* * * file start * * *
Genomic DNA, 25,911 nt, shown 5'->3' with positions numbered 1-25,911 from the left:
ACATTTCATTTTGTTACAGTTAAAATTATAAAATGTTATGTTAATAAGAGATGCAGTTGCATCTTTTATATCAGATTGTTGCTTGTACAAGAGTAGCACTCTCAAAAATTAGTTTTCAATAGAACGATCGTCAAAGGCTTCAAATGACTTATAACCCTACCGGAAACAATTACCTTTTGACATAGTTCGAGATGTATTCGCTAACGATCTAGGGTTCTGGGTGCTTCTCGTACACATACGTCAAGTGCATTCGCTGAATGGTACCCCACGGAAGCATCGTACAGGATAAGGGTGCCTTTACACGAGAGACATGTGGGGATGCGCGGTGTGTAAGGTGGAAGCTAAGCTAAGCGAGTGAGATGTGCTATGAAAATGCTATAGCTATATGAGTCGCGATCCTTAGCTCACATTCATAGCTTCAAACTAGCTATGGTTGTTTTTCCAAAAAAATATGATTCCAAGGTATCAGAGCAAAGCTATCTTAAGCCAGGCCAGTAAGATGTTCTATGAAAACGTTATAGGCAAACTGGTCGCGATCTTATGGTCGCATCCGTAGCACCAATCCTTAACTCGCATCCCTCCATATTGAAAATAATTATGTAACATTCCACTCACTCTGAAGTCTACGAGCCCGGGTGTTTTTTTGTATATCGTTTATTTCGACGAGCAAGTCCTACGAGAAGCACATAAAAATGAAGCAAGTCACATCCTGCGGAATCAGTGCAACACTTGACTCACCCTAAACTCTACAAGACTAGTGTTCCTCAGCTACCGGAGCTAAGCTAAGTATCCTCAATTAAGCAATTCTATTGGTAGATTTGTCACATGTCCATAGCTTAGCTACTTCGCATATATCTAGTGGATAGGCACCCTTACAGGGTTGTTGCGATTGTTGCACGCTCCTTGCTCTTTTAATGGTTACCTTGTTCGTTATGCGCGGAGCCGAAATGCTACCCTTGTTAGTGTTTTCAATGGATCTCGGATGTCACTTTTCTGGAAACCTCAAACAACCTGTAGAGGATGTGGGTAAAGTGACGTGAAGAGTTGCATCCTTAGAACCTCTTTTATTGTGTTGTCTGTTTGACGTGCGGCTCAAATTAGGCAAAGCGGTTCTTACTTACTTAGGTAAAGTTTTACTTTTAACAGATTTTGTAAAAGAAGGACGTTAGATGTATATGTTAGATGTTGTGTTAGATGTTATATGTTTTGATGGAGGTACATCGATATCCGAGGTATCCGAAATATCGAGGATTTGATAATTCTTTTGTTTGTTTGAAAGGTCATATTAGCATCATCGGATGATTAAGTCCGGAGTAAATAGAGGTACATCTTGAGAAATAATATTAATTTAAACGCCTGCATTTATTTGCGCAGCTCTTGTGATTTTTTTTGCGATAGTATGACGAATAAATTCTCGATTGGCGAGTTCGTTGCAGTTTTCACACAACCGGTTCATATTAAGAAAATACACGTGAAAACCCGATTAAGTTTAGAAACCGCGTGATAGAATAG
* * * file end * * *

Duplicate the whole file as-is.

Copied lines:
Genomic DNA, 25,911 nt, shown 5'->3' with positions numbered 1-25,911 from the left:
ACATTTCATTTTGTTACAGTTAAAATTATAAAATGTTATGTTAATAAGAGATGCAGTTGCATCTTTTATATCAGATTGTTGCTTGTACAAGAGTAGCACTCTCAAAAATTAGTTTTCAATAGAACGATCGTCAAAGGCTTCAAATGACTTATAACCCTACCGGAAACAATTACCTTTTGACATAGTTCGAGATGTATTCGCTAACGATCTAGGGTTCTGGGTGCTTCTCGTACACATACGTCAAGTGCATTCGCTGAATGGTACCCCACGGAAGCATCGTACAGGATAAGGGTGCCTTTACACGAGAGACATGTGGGGATGCGCGGTGTGTAAGGTGGAAGCTAAGCTAAGCGAGTGAGATGTGCTATGAAAATGCTATAGCTATATGAGTCGCGATCCTTAGCTCACATTCATAGCTTCAAACTAGCTATGGTTGTTTTTCCAAAAAAATATGATTCCAAGGTATCAGAGCAAAGCTATCTTAAGCCAGGCCAGTAAGATGTTCTATGAAAACGTTATAGGCAAACTGGTCGCGATCTTATGGTCGCATCCGTAGCACCAATCCTTAACTCGCATCCCTCCATATTGAAAATAATTATGTAACATTCCACTCACTCTGAAGTCTACGAGCCCGGGTGTTTTTTTGTATATCGTTTATTTCGACGAGCAAGTCCTACGAGAAGCACATAAAAATGAAGCAAGTCACATCCTGCGGAATCAGTGCAACACTTGACTCACCCTAAACTCTACAAGACTAGTGTTCCTCAGCTACCGGAGCTAAGCTAAGTATCCTCAATTAAGCAATTCTATTGGTAGATTTGTCACATGTCCATAGCTTAGCTACTTCGCATATATCTAGTGGATAGGCACCCTTACAGGGTTGTTGCGATTGTTGCACGCTCCTTGCTCTTTTAATGGTTACCTTGTTCGTTATGCGCGGAGCCGAAATGCTACCCTTGTTAGTGTTTTCAATGGATCTCGGATGTCACTTTTCTGGAAACCTCAAACAACCTGTAGAGGATGTGGGTAAAGTGACGTGAAGAGTTGCATCCTTAGAACCTCTTTTATTGTGTTGTCTGTTTGACGTGCGGCTCAAATTAGGCAAAGCGGTTCTTACTTACTTAGGTAAAGTTTTACTTTTAACAGATTTTGTAAAAGAAGGACGTTAGATGTATATGTTAGATGTTGTGTTAGATGTTATATGTTTTGATGGAGGTACATCGATATCCGAGGTATCCGAAATATCGAGGATTTGATAATTCTTTTGTTTGTTTGAAAGGTCATATTAGCATCATCGGATGATTAAGTCCGGAGTAAATAGAGGTACATCTTGAGAAATAATATTAATTTAAACGCCTGCATTTATTTGCGCAGCTCTTGTGATTTTTTTTGCGATAGTATGACGAATAAATTCTCGATTGGCGAGTTCGTTGCAGTTTTCACACAACCGGTTCATATTAAGAAAATACACGTGAAAACCCGATTAAGTTTAGAAACCGCGTGATAGAATAG